How Elk Grove is using TIF money for new high school culinary lab

Tax increment financing money controlled by Elk Grove Village will pay for nearly half the cost of a state-of-the-art industrial kitchen at Elk Grove High School, which is expanding its culinary arts program.

School districts generally don’t like TIFs — an economic development tool used by Illinois municipalities — because they siphon off property taxes that would otherwise go to schools. Inside the boundaries of Northwest Suburban High School District 214, which includes Elk Grove High, there are 19 existing TIF districts managed by village governments.

But all were smiles and handshakes at this week’s Elk Grove Village board meeting, when town and school district officials lauded each other for an intergovernmental partnership that has the village’s Busse-Elmhurst TIF paying $750,000 of the $1.6 million culinary lab renovation project.

“Elk Grove manages their TIFs at an exceptional level, and they are a wonderful partner,” said District 214 Superintendent Scott Rowe, who with Principal Paul Kelly secured the grant after initial conversations with Mayor Craig Johnson last spring. “It honestly is what elevated and made it possible for us to do (the project) this summer instead of putting it on the priorities list down the road.”

Under state law, costs of job training are TIF-eligible. Johnson said the investment can help the school serve as a pipeline for skilled labor needed by companies in the village’s business park.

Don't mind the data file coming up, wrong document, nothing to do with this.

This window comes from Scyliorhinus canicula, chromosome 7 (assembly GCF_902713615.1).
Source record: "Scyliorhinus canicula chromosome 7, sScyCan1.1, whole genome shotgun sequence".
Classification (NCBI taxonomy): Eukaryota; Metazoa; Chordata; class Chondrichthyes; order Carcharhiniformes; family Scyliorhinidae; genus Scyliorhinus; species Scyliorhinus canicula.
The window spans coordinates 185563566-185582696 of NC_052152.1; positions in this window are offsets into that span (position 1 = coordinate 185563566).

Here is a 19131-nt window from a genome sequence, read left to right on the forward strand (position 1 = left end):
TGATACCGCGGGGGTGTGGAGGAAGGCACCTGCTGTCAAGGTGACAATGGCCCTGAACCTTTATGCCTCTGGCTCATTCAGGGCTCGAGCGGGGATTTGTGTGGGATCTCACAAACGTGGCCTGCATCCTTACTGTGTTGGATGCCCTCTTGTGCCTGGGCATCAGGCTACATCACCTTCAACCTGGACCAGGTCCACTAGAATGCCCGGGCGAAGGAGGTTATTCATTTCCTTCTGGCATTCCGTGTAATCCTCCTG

The big check presentation at the Tuesday night board meeting followed a much smaller check presentation, in which the village provided the school the last installment of a five-year, $500,000 grant for its manufacturing curriculum. The money has been used to modernize the school’s fabrication lab and develop a microinternship program with local businesses.

The culinary lab renovation is tied to a curriculum change that will combine the school’s business and entrepreneurship career pathway with the culinary arts pathway. The goal is for students to become acquainted with all facets of operating a food production business, whether it be in restaurants or catering.

“We can combo things together in a way we’ve never done before,” Kelly said.

He said 150 students are in the culinary arts program, but the kitchen expansion will allow enrollment to grow by 40.

The new kitchen will be equipped with six gas ranges, commercial-grade ovens, mixers, dishwashers and griddles. A glass partition will separate it from a classroom that will be used for instruction, serving, catering and hosting events.

Renovations will begin over spring break and be complete for the first day of school in August. Work will take place at the same time as a $3.2 million upgrade of the student services area.

Elk Grove Village Mayor Craig Johnson, from left, presents a $750,000 check to Elk Grove High School Principal Paul Kelly, Northwest Suburban High School District 214 Board President Alva Kreutzer and Superintendent Scott Rowe for expansion of the school's culinary arts lab. Courtesy of Emil Schiavo/Elk Grove Village
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